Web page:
A field transplantation experiment was used in this study to investigate the effects of substrate and climatic conditions on basal soil respiration, microbial biomass C and diversity of soil microbiota. This was done by comparing local and transplanted soils along a latitudinal gradient. Sterilized soil sampled in Sokolov (Czech Republic) was transplanted to sites across Europe and the USA. The authors hypothesized that (1) if soil microbes in transplanted soil will be more similar to those in soil at donor site, it means local soil factors are decisive for microbial community development. But (2) if the transplanted soil will be more similar to that at receptor site, it means large-scale factors are decisive.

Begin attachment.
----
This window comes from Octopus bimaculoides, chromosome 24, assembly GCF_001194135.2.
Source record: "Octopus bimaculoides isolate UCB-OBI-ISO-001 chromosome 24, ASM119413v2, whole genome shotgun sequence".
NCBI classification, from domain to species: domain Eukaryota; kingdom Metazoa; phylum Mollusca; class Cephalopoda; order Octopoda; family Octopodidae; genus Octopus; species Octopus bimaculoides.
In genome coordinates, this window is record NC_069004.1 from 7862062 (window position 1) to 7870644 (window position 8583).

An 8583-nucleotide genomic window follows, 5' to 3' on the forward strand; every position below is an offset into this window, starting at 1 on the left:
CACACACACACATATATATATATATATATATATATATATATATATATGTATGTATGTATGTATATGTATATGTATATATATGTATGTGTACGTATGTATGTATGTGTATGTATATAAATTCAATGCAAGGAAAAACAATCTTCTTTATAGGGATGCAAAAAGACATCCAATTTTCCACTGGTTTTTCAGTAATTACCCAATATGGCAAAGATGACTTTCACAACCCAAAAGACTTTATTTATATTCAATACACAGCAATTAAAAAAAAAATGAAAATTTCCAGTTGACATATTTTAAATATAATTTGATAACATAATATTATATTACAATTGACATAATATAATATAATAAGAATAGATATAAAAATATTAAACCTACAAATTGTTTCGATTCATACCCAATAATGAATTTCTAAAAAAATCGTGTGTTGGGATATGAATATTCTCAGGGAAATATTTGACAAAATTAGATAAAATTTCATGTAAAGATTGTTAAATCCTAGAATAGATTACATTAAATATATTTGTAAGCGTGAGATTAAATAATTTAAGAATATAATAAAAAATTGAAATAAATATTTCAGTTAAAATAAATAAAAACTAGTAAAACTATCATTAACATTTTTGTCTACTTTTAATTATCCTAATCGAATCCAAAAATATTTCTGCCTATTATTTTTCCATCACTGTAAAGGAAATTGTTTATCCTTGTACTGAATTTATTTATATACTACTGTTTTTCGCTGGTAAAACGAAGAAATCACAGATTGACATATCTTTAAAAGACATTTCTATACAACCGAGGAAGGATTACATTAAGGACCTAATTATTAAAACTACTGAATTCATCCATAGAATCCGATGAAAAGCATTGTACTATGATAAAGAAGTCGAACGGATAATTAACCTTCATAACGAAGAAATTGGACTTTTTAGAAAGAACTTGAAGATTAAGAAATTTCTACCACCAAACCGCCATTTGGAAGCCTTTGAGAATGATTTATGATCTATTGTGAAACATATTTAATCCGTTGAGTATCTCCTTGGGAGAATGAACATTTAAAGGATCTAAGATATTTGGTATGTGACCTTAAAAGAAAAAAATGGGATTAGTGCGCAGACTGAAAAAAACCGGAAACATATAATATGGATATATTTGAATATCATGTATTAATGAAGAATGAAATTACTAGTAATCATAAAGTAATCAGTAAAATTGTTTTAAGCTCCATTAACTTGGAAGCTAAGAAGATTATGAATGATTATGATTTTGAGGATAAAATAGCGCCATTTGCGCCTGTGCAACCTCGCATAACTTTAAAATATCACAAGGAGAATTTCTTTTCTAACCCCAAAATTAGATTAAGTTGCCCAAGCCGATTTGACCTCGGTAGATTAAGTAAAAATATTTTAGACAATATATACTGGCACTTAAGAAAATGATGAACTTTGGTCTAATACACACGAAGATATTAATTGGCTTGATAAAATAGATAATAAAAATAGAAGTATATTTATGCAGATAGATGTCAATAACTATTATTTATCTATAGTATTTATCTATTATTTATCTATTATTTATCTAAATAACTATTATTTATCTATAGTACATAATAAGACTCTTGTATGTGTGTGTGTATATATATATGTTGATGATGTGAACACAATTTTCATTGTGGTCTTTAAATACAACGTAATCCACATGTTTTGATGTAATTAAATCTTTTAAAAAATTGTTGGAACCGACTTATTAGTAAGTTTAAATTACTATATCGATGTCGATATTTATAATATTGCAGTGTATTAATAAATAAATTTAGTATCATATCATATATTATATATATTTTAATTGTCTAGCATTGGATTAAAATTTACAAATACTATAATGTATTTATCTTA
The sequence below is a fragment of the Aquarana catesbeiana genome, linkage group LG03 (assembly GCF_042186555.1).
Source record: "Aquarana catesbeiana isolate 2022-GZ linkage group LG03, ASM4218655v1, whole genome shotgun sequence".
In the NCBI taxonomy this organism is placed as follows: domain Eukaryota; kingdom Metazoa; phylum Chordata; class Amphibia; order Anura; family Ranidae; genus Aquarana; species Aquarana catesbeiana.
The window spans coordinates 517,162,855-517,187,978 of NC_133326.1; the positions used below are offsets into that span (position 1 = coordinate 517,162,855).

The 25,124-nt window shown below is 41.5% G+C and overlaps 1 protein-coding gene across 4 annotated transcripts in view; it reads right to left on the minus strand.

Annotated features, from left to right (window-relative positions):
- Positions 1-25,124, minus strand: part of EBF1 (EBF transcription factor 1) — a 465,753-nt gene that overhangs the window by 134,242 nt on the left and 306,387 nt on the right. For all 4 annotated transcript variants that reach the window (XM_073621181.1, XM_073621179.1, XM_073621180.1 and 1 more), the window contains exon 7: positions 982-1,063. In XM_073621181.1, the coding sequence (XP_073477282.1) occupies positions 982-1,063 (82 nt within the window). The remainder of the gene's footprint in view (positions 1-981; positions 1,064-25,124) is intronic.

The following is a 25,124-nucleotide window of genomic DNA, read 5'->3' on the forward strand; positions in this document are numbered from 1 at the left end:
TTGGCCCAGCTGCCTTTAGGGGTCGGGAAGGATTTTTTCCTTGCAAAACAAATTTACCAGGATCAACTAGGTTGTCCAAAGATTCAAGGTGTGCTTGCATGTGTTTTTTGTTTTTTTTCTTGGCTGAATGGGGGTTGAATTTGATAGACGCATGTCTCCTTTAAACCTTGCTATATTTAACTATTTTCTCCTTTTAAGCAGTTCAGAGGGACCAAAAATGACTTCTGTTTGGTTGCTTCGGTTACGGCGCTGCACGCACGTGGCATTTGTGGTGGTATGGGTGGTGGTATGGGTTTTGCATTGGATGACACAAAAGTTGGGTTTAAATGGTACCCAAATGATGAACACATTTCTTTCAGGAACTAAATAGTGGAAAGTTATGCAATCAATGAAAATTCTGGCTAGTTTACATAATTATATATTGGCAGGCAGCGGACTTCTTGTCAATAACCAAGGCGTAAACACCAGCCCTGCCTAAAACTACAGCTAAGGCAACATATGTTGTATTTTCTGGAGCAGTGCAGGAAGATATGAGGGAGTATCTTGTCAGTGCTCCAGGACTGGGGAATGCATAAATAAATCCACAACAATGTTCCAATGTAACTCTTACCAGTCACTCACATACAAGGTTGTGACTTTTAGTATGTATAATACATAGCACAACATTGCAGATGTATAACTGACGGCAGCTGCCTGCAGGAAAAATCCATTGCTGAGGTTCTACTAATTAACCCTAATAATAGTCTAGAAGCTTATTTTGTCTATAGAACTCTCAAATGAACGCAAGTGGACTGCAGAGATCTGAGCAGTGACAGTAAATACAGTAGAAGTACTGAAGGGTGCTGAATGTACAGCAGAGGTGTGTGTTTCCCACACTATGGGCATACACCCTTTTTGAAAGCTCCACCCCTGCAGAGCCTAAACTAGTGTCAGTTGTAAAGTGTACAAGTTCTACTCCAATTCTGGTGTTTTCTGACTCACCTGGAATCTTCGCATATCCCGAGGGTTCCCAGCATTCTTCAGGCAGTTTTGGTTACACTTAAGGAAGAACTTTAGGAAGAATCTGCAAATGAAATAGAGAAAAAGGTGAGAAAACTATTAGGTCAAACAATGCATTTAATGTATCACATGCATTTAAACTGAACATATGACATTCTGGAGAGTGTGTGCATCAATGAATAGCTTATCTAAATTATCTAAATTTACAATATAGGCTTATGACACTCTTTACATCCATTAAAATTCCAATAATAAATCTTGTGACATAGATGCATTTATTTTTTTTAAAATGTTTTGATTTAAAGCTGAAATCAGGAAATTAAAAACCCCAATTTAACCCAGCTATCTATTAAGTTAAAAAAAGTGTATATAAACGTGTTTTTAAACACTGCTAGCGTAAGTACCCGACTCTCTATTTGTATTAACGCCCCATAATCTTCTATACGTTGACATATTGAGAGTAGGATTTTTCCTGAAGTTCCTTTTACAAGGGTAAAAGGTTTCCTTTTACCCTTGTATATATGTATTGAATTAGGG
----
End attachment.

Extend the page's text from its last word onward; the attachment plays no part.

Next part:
The authors found that microbial activity is driven mainly by changes of the soil substrate along latitudinal and climatic gradients while microbial biomass is driven more by global climatic factors itself. The diversity of soil microbial communities is mostly affected by latitudinal and climatic factors while community structure is mostly shaped by substrate quality.